- 2 tablespoons cocoa powder
- 4 tablespoons sugar
- 1 teaspoon kosher salt
- ⅓ cup heavy cream
- 3 tablespoons labneh
- 4 tablespoons almond butter
- 2 tablespoons unsalted butter, at room temperature
- 1 cup sugar
- ½ cup water
- Make the dough: Whisk the sugar with the water until the sugar is completely dissolved, then pour into the bowl of a stand mixer fitted with the dough hook, or use a large bowl and a hand mixer. Stir in the yeast by hand and let stand until foamy, 5 to 10 minutes. Add the oil, labneh, salt, and vanilla. Mix to combine, then add the flour. Mix on low speed until the dough comes together and is smooth, 2 to 3 minutes. Cover the bowl and set aside at room temperature until it doubles in volume, about 1 hour.
- Make the filling: Mix together the chocolate chips, cocoa, sugar, salt, cream, labneh, almond butter, and butter in a large bowl.
- Assemble the rugelach: Preheat the oven to 375°F and position racks in the top and bottom thirds. Line two baking sheets with parchment paper. Divide the dough into 2 equal pieces and place on a lightly floured surface. Roll both pieces into large rectangles about ⅛ inch thick. Spread both rectangles with the filling.
- For both log – and crescent-shaped rolls, carefully lift one rectangle of dough and place it on top of the other so you have two layers of dough and two layers of filling.
- For log-shaped rolls, beginning at one long end, tightly roll up the dough into a skinny log and cut it into 16 slices, about 1 inch thick.
- For crescent-shaped rolls, use a sharp knife to cut the layered dough into 16 triangles. Starting with the widest edge, roll each triangle into a coil.
- Arrange the rolls on the prepared baking sheets and let rise at room temperature for 1 hour. Bake until light brown, 8 to 10 minutes, rotating at the halfway point from top to bottom and back to front.
- Meanwhile, make the syrup: Combine the sugar and water in a small saucepan over medium heat. Stir every few minutes until the sugar is dissolved. Remove from the heat.
- Pour the syrup over the rugelach when they come out of the oven.
- Let the rugelach cool on a wire rack before serving. They will keep for 2 days at room temperature.
YEASTED RUGELACH is excerpted from ISRAELI SOUL © 2018 by Michael Solomonov and Steven Cook. Photography © 2018 by Michael Persico. Reproduced by permission of Rux Martin Books/Houghton Mifflin Harcourt. All rights reserved.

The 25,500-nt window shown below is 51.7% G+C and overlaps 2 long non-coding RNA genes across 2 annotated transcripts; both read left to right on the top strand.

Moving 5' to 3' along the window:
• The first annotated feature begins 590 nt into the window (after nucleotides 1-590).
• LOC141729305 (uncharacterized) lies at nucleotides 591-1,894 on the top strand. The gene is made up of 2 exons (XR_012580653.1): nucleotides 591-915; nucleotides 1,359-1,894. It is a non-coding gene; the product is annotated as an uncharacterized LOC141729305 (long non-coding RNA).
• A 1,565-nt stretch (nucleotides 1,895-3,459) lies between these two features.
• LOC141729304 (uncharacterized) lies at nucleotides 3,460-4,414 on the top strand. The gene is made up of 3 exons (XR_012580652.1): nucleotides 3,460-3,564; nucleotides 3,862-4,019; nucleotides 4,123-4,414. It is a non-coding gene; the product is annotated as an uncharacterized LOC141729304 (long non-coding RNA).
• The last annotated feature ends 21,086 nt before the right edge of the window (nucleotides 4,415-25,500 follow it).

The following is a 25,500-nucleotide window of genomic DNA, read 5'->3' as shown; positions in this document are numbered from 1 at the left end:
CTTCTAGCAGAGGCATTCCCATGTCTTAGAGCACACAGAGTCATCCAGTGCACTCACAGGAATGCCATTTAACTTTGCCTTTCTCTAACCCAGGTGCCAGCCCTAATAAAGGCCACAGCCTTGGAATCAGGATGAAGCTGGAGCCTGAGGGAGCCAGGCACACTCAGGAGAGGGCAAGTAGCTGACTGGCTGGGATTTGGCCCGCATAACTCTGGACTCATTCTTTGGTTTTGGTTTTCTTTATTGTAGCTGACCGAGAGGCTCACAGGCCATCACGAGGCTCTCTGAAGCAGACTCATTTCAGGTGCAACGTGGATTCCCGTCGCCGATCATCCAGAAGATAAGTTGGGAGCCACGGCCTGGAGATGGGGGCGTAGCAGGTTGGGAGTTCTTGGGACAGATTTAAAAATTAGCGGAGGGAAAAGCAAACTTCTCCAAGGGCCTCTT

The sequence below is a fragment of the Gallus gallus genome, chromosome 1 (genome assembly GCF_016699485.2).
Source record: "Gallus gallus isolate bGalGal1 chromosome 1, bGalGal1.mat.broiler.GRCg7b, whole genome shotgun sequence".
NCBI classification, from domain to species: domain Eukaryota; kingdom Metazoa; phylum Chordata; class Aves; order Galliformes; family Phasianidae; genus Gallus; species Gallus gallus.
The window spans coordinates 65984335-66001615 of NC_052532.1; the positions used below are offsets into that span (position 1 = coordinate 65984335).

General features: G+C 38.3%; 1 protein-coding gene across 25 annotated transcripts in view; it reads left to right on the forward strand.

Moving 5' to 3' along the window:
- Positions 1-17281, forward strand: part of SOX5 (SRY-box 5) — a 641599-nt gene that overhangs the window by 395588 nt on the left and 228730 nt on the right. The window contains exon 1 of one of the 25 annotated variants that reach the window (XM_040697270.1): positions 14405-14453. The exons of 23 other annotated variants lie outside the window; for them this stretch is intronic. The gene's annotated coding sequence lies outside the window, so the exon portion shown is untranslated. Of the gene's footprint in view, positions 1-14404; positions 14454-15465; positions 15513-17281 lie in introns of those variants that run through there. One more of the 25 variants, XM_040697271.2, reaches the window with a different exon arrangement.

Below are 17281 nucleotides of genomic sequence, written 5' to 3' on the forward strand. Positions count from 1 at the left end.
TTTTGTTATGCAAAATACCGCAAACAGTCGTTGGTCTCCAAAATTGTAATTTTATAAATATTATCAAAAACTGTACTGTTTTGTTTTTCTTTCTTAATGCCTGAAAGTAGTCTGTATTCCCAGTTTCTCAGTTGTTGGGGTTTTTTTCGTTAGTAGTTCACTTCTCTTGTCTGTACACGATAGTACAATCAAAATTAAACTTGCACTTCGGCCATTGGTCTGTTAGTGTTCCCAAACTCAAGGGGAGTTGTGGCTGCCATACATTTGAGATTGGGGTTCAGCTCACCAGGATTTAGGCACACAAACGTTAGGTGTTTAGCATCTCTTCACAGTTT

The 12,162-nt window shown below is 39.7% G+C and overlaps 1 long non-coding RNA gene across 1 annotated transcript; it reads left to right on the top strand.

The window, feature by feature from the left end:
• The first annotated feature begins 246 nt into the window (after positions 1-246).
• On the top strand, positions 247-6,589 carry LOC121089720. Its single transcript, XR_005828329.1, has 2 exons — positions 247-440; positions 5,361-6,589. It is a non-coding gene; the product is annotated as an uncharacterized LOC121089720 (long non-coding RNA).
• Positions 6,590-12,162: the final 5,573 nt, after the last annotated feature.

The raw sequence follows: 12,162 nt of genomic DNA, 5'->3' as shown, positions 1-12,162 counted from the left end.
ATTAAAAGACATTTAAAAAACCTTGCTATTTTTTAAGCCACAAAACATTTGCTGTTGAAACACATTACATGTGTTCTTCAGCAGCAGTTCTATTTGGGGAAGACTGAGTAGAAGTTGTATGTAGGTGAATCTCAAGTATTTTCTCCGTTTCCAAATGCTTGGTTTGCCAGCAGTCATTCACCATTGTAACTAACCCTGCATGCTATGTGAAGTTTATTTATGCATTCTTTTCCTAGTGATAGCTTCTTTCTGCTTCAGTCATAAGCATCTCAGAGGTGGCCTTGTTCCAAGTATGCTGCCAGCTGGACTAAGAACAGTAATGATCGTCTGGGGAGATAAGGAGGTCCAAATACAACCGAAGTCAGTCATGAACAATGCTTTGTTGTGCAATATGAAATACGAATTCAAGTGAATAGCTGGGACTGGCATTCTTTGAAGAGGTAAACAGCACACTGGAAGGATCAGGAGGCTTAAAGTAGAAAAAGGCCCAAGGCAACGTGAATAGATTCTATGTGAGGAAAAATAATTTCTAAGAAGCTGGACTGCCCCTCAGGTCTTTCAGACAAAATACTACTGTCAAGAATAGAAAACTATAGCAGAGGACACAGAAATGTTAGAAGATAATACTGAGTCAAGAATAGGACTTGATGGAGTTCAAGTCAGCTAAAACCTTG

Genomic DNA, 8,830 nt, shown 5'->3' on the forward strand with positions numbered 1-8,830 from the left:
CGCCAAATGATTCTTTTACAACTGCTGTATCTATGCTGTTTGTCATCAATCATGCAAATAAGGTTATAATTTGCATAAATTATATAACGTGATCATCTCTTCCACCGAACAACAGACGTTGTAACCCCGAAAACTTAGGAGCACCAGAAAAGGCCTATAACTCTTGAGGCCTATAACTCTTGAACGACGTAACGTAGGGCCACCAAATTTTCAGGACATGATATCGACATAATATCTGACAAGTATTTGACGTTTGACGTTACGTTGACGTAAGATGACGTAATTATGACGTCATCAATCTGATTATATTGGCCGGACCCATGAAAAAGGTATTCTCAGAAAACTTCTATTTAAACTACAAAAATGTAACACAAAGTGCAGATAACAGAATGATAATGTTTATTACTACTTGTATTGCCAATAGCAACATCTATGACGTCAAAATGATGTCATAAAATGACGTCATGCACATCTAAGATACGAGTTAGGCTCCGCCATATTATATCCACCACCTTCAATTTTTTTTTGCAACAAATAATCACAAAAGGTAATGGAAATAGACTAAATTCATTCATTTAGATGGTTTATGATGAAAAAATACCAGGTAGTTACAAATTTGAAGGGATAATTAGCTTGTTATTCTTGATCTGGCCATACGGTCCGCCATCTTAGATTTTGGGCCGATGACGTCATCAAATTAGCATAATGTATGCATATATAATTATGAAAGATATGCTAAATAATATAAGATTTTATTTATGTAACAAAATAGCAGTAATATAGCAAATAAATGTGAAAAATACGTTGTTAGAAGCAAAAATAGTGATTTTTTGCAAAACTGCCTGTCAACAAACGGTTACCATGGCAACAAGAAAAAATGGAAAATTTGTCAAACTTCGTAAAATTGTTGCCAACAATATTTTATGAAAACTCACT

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While dried fruits and nuts are traditional, you can fill rugelach with pretty much whatever you like. The possibilities are endless, once you get the dough down. And the dough freezes so well that you can make big batches and use it when you need it. This master recipe has a date filling. Variations follow for peanut butter and Marshmallow Fluff filling, and one I love with apricot jam and pistachios.
- 12 ounces cream cheese, softened
- 3 sticks (¾ pound) unsalted butter, softened
- ½ cup sugar
- Pinch salt
- ½ cup sour cream
- 3 cups all-purpose flour
- 1 cup dried dates
- 1 cup hazelnuts
- 6 tablespoons brown sugar
- For the dough: Combine the cream cheese, butter, sugar, and salt in the bowl of a stand mixer fitted with the hook attachment (or use a hand mixer and a big bowl). Mix on low speed until just combined, scraping down the bowl as needed. Add half the sour cream and half the flour. Mix again on low speed until just combined. Add the remaining sour cream and flour and mix once more again until just combined. Refrigerate for at least 1 hour or up to overnight.
- For the filling: Put the dried dates in a bowl and cover with boiling water by an inch. Cover with plastic wrap and let stand for 10 minutes. Drain the dates.
- While the dates are soaking, combine the hazelnuts and brown sugar in a food processor and process, scraping down the bowl as needed, until it reaches a wet-sand consistency, about 5 minutes. Add the dates and ¼ cup water and puree until a sticky, smooth, spreadable paste has formed.
- To make the rugelach: Preheat the oven to 350°F, with a rack in the middle. Line two baking sheets with oiled parchment. Divide the dough into 4 equal pieces. (Refrigerate the dough you’re not working with.) Roll one quarter of the dough into a 10-inch circle about ⅛ inch thick. To neaten the edges, I like to invert a 10-inch bowl and cut around it. Spread one quarter of the filling evenly over the dough, leaving a ¼-inch border around the edge. Slice into 8 wedges. Roll each wedge into a coil, starting at the thick edge. Arrange on a baking sheet. Repeat with the remaining 3 portions of dough and filling. Bake until light brown, about 35 minutes. The rugelach will keep in a covered container at room temperature for about 2 days and frozen for up to 2 weeks.